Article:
Complications due to ureteral reimplantation of the ureters occur in less than 1% of cases, and include the following:

  • Bleeding in the retroperitoneal space
  • Infections
  • Ureteral obstruction
  • Injury to adjacent organs
  • Persistent reflux

Of note, surgical correction of VUR has not been demonstrated to decrease the frequency of recurrent nonfebrile UTIs. These infections occur in the lower tract, thereby indicating that the risk to the kidneys may have been reduced by preventing ascent of the bacteria to the upper urinary tract. The antireflux therapy does not completely prevent pyelonephritis, as a small percentage of patients who have undergone antireflux surgery re-present with pyelonephritis. These infections may be due to the host predisposition to infection rather than to anatomic factors.

Several investigators have reported that laparoscopic and robotic surgery may be a possible alternative to open ureteral reimplantation. Animal and human studies have demonstrated the feasibility of the technique but have not shown a significant improvement over currently available techniques. Advantages to these techniques are more obvious in the older patient who may have decreased pain and convalescence time.

Endoscopic treatment

The principle of this procedure is to inject, under cystoscopic guidance, a biocompatible bulking agent underneath the intravesical portion of the ureter in a submucosal location. The bulking agent elevates the ureteral orifice and distal ureter in such a way that the lumen is narrowed, preventing regurgitation of urine up the ureter but still allowing its antegrade flow. The procedure is performed with general anesthesia on an outpatient basis and has received increasing attention. [18, 19]  See the image below.

View of a ureteral orifice before and after endosc View of a ureteral orifice before and after endoscopic treatment.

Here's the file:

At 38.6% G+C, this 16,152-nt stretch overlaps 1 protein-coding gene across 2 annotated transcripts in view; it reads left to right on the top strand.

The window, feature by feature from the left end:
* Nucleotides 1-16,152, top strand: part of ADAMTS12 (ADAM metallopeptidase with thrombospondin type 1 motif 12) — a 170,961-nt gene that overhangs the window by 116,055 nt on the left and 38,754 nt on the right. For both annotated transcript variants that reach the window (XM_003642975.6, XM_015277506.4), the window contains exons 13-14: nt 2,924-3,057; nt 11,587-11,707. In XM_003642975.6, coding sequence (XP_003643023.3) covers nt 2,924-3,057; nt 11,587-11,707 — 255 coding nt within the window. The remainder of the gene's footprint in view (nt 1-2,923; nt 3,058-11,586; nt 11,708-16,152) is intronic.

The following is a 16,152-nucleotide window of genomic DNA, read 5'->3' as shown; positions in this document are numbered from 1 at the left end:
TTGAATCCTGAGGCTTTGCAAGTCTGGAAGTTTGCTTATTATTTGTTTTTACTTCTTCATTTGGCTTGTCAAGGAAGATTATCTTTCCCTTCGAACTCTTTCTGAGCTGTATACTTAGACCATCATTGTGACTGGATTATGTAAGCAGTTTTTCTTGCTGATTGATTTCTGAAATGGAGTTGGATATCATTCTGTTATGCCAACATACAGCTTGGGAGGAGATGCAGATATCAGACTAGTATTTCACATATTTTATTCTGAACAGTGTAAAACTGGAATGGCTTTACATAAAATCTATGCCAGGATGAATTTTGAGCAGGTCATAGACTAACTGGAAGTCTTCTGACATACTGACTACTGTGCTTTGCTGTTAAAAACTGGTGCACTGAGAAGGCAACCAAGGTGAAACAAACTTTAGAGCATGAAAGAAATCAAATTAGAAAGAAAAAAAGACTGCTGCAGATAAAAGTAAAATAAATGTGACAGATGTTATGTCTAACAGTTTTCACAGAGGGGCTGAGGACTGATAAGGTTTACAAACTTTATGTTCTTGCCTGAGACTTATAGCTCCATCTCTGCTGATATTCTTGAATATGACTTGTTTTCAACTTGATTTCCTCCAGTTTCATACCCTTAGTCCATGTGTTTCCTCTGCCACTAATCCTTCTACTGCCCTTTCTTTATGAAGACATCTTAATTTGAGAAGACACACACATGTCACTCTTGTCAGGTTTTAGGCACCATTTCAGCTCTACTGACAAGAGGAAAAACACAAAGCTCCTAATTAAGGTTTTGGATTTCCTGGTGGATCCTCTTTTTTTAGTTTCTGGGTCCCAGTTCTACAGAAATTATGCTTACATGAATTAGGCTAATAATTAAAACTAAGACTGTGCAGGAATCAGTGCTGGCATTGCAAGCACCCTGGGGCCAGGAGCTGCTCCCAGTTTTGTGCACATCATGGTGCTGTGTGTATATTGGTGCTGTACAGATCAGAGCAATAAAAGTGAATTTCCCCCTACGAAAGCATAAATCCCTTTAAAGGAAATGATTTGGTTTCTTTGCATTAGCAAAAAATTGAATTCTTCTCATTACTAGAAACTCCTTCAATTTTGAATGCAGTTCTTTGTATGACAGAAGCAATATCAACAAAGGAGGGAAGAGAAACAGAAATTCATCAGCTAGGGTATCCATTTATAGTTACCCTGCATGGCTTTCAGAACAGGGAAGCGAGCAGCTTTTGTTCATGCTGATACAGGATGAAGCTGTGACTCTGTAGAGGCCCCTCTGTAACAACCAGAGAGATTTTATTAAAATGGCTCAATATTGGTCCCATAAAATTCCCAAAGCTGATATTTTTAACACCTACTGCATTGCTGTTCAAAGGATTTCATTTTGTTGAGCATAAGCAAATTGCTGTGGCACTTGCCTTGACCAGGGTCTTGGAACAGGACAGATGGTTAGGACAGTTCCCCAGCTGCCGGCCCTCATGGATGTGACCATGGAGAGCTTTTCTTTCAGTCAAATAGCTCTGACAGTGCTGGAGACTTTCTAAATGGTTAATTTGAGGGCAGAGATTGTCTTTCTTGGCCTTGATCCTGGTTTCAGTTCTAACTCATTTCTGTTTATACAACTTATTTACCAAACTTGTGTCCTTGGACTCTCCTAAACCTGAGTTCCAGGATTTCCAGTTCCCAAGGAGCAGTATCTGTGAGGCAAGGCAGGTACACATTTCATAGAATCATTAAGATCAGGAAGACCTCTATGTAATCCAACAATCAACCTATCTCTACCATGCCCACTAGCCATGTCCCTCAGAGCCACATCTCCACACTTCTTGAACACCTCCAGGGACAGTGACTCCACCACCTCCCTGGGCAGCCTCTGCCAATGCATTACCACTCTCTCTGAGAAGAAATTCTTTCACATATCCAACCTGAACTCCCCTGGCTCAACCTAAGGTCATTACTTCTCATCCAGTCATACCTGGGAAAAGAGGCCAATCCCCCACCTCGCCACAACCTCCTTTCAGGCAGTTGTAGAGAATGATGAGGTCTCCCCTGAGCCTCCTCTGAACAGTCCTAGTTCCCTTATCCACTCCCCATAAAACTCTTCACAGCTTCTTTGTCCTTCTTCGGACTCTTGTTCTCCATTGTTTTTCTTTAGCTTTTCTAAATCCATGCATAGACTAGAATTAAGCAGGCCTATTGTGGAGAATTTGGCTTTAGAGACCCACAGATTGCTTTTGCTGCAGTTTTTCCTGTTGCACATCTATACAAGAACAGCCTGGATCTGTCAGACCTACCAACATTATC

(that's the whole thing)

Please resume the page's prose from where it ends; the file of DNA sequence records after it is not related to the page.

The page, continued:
Over the last 20 years, several bulking agents have been evaluated. These include polytetrafluoroethylene (PTFE or Teflon), collagen, autologous fat, polydimethylsiloxane, silicone, chondrocytes, dextranomer/hyaluronic acid (Dx/HA) [20]  and polyacrylate-polyalcohol copolymer (PPC). [21]  Concerns about PTFE particle migration have precluded approval by the US Food and Drug Administration (FDA) for use in children, and compounds such as collagen and chondrocytes have not stood the test of time.

Dextranomer/hyaluronic acid (Deflux, Q-Med USA) is the only FDA-approved endoscopic treatment of VUR in children. An initial clinical trial showed that this method was effective in treating reflux. A meta-analysis by Elder et al demonstrated that, after one treatment, the resolution rate of reflux per ureter for grades I and II was 78.5%; grade III, 72%; grade IV, 63%; and grade V, 51%, all compounds being considered. [1] Retreatment can be performed up to 3 times, bringing the aggregate rate of resolution to 85%. Improvement in injection techniques may yield better results.

Since its approval, the overall success rate after a second injection has been reported between 68% and 92%, depending mainly on the reflux grade. The success rate after a single injection is 50–70%. [22]  Complications are rare with the procedure, with transient ureteral obstruction and UTIs being the most commonly reported.

Introduced in 2008, PPC (Vantris, Promedon, Cordoba, Argentina) is a biocompatible, synthetic, non-absorbable bulking agent used outside the United States. A 5-year prospective follow-up reported successful resolution of reflux was 86.4% after single injection, 99.4% after a second injection, and 100% after the third. The only serious complication observed was late ureteral obstruction after PPC injection correcting high-grade reflux, which required ureteral re-implantation in 8% of children. [21]




Preoperative Details

Prior to antireflux surgery, obtain informed consent.

Discuss potential risks and complications (eg, persistent reflux, ureteral stricture, development of de novo contralateral reflux, ureteral obstruction, infection, bleeding).

Document the absence of UTI prior to surgery. If a UTI is noted, surgery should postponed until the infection is eradicated by administering broad-spectrum intravenous or oral antibiotics.


Intraoperative Details

The procedure is as follows:

  1. After satisfactory induction of a general anesthetic, place the patient in a supine fashion, with legs in the frog-leg position.
  2. Sterilize the patient with povidone-iodine soap from umbilicus to mid-thigh and drape the patient so that the urethra may be accessed with the lower abdomen in the center of the field.
  3. Create a low transverse incision approximately 1 cm above the symphysis pubis.
  4. Carry the incision down to the rectus abdominis muscle.
  5. Divide the rectus fascia in the midline and mobilize it from the underlying rectus muscles.
  6. Bluntly separate the rectus and pyramidalis muscles at the midline, thus exposing the prevesical space and bladder.
  7. Carefully dissect the peritoneum off the dome of the bladder and develop the lateral perivesical space.

At this point, further dissection varies based on the type of ureteral reimplantation planned.

Extravesical (Lich-Gregoir) reimplantation

The procedure is as follows: